Understand your energy bill better with our Energy Bill Jargon Buster

by | Mar 12, 2023 | Bills, Electricity & Gas

Have you ever been confused by the energy jargon on your bill? Don’t panic, we’ve compiled this energy jargon buster so you can know exactly what your bills and contracts mean.


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Green energy, Kilowatt-hours, energy distributor… What does it all mean?

The Energy Jargon Buster

Energy Meter

Your energy meters are devices installed in your home to measure how much energy you’re using. You might have one each for gas and electricity, an electric meter and a heat meter or just an electric meter. There are several types of meters used in the UK which we’ve explained in more detail below.


Standard Credit Meter

The most common energy meter installed in the UK. With a standard credit meter, you use as much energy as you would like, paying a bill based on your measured usage at the end of each month. Most credit meters require you to submit readings each month. If you don’t submit readings you’ll receive a bill based on your estimated consumption. You’ll be asked to pay the difference if your actual energy usage is less than this estimate.


Pre-Payment Meter

Known as a pre-payment, pre-pay, card or key meter, these meters require you to pay in advance for the energy you’re using. Traditionally customers would load credit onto a card or key, although most suppliers have switched to a smart top-up system you can use from a computer or smartphone.

You can read more about pre-payment meters, including how to get them replaced, here.


Smart Meter

A smart meter is a special model of digital meter that takes readings automatically, submitting them to your energy supplier every day. This helps your supplier bill you accurately, saves you from having to submit meter readings manually and gives you real-time information about how much energy you’re using.


Energy Supplier

Your energy supplier is the company you buy your gas and electricity from. They’ll charge you for your energy use based on your current energy tariff. You can change your energy supplier at any time by setting up a new tariff. If you’re still under contract with your old supplier, you may have to pay an exit fee.


Energy Distributor

Your gas and electricity distributors manage the energy infrastructure around your home. Your distributor is determined by where you live and cannot be changed. You will not have an account or contract directly with your distributor.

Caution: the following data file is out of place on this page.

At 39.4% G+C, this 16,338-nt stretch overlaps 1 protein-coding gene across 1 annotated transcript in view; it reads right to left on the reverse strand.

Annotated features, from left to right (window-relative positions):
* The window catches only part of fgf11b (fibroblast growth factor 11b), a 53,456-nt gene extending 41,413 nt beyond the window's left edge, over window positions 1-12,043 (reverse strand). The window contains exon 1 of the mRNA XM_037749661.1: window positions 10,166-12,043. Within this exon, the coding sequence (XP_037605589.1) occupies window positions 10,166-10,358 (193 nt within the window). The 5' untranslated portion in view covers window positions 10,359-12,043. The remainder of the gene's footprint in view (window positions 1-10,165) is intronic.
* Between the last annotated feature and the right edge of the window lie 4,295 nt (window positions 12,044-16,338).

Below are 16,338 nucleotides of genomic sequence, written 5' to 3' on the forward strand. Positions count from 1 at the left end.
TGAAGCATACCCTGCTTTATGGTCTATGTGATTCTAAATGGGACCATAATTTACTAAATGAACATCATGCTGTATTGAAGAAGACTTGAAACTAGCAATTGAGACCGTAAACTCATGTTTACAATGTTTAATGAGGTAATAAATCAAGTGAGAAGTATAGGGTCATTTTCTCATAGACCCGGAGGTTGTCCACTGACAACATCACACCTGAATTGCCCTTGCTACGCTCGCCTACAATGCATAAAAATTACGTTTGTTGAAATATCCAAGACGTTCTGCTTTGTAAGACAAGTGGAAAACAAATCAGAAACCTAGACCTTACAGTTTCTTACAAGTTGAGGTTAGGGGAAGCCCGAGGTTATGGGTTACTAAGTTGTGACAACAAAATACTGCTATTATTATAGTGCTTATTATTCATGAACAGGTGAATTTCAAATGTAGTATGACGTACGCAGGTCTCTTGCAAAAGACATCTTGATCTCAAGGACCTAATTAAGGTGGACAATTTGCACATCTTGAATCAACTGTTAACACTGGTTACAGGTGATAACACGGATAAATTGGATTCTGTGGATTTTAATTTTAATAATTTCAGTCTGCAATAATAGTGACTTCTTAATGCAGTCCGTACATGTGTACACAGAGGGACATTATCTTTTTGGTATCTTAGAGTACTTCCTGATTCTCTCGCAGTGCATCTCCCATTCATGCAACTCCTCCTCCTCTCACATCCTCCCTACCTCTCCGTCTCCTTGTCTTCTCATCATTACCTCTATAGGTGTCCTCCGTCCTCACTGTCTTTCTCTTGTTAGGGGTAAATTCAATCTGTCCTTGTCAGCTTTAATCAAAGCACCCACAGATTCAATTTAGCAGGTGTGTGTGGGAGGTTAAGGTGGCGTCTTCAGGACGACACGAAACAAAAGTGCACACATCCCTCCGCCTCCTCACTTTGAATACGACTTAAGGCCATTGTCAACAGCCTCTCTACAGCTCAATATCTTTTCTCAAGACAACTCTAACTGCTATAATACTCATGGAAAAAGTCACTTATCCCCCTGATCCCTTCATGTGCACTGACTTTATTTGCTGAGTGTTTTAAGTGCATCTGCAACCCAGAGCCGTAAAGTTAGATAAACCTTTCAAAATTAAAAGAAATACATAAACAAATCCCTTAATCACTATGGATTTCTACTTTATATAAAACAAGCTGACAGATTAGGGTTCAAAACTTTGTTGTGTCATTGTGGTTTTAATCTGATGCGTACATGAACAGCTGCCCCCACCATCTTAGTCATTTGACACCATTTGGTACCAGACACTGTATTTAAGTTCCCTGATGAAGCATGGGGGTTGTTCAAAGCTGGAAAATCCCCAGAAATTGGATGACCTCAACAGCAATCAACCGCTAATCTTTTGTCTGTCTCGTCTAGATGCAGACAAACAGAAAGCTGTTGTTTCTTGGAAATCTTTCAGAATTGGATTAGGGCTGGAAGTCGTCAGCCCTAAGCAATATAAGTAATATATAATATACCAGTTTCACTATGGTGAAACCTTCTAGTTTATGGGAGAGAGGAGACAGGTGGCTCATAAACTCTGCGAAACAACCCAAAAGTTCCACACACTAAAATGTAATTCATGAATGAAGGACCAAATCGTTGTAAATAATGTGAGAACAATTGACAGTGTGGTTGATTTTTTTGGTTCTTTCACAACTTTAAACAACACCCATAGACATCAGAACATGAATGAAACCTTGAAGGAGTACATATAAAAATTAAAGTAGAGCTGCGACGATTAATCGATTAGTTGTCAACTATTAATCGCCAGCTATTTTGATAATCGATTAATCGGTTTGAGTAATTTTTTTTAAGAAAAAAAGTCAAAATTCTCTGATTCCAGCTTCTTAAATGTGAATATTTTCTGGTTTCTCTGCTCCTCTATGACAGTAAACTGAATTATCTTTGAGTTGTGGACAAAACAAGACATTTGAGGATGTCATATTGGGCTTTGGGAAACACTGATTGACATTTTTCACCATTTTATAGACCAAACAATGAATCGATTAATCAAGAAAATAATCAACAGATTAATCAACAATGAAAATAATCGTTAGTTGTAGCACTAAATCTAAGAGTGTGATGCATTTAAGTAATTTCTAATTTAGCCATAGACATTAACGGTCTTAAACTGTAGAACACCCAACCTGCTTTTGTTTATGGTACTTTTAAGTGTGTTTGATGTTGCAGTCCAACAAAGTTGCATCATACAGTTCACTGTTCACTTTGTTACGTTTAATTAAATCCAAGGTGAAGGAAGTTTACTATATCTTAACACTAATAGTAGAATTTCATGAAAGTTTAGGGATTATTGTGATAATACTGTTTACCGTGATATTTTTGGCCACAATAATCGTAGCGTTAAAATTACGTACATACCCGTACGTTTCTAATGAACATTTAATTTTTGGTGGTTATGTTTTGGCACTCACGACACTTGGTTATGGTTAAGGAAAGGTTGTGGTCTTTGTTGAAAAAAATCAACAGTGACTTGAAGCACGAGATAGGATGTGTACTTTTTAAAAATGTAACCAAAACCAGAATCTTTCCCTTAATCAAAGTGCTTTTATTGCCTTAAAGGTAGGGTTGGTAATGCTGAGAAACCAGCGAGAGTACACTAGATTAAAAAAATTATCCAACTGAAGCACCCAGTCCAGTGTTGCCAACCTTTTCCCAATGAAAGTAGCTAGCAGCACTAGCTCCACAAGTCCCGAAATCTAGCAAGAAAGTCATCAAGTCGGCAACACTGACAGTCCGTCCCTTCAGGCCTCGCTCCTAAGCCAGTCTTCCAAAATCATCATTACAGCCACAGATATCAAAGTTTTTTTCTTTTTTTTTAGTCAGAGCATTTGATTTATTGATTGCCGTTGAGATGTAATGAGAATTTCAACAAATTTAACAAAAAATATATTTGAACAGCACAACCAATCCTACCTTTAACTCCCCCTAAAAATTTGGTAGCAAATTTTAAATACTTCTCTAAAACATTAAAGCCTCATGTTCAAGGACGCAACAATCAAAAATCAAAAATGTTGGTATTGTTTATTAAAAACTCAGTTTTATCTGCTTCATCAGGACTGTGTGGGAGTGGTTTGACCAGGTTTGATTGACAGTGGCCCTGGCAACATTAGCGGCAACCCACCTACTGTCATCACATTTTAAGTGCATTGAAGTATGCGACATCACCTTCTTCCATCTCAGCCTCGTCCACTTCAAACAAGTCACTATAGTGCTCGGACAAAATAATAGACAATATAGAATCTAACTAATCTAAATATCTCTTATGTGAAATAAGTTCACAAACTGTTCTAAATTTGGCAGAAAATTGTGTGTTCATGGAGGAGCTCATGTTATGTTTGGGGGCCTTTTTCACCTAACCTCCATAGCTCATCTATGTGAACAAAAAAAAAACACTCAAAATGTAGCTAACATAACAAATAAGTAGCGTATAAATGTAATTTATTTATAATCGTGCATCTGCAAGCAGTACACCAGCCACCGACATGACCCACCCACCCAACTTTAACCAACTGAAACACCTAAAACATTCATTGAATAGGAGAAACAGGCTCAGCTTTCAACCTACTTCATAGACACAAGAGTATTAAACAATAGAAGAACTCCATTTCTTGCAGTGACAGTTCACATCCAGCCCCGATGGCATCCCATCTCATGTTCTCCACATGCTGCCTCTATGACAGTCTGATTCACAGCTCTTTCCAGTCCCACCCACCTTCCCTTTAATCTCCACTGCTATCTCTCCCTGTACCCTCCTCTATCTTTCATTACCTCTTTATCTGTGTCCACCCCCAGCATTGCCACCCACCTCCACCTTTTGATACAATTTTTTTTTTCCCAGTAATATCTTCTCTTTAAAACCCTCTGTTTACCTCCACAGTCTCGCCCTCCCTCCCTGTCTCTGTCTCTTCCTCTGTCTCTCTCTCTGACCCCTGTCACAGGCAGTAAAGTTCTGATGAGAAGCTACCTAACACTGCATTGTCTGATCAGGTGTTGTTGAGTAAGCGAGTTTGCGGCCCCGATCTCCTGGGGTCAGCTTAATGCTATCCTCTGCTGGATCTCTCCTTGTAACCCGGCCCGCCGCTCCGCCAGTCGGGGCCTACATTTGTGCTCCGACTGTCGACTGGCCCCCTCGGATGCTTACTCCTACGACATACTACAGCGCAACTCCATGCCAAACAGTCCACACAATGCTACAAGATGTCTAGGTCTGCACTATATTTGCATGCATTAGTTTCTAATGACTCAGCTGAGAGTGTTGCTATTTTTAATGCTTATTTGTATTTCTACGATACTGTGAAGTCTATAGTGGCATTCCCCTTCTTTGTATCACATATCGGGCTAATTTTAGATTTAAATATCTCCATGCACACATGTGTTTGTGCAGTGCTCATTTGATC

Fixed-Rate Tariff

A fixed-rate tariff is a contract with your electricity provider to supply you with energy at a set per-kWh cost and standing charge for an agreed-upon period.


Standard Variable Tariff

A Standard Variable Tariff is the default energy tariff customers are placed on when they have no contract for energy in place. It will be in place when you move into a new home, or if your previous energy tariff has expired. This tariff is variable in that energy suppliers can change the unit rates and standing charge at any time, but it cannot exceed the Energy Price Guarantee.

Currently, because of the high cost of energy and the price cap provided by the EPG, Standard Variable Tariffs are the best-value energy tariffs available in the UK.


Energy Price Guarantee

The Energy Price Guarantee is the maximum price an energy supplier can charge for a unit of gas and electricity. It determines the unit cost and the standing charge, although it’s usually expressed as an annual total.

As of November 2022, the Energy Price Guarantee is currently set at £2,500 a year for the ‘average UK household’. This is an example household of 3-4 occupants using 12,000 kWh of gas and 2,900 kWh of electricity each year.


Power Cut

A power cut is an interruption to the electricity supply at your property. This can be caused by damage to your local infrastructure, or your energy distributor carrying out maintenance in your area. You can learn more about what to do in a power cut here.


Kilowatt-Hours (KwH)

Energy consumption in the UK is measured in kWh or kilowatt hours. This unit is not the amount of energy you use in an hour. Instead, 1 kWh is equivalent to the amount of energy you would use if you ran a 1000-watt appliance for one hour.

1kWh is the amount of energy used by 1000 (1 kilo) Watts over an hour. For example, a 100-watt lightbulb would consume 0.1 kWh/hour or a 2000 Watt dishwasher would use 2kWh/hour.


Green Energy

‘Green energy’ is a catch-all term used to refer to sustainable and renewable energy production. If you opt for a green tariff, you can expect your energy to either be generated through renewable methods or matched to renewable energy credits and offsets, although the details of what ‘green’ means vary between suppliers and tariffs.


Read more about energy in the UK:

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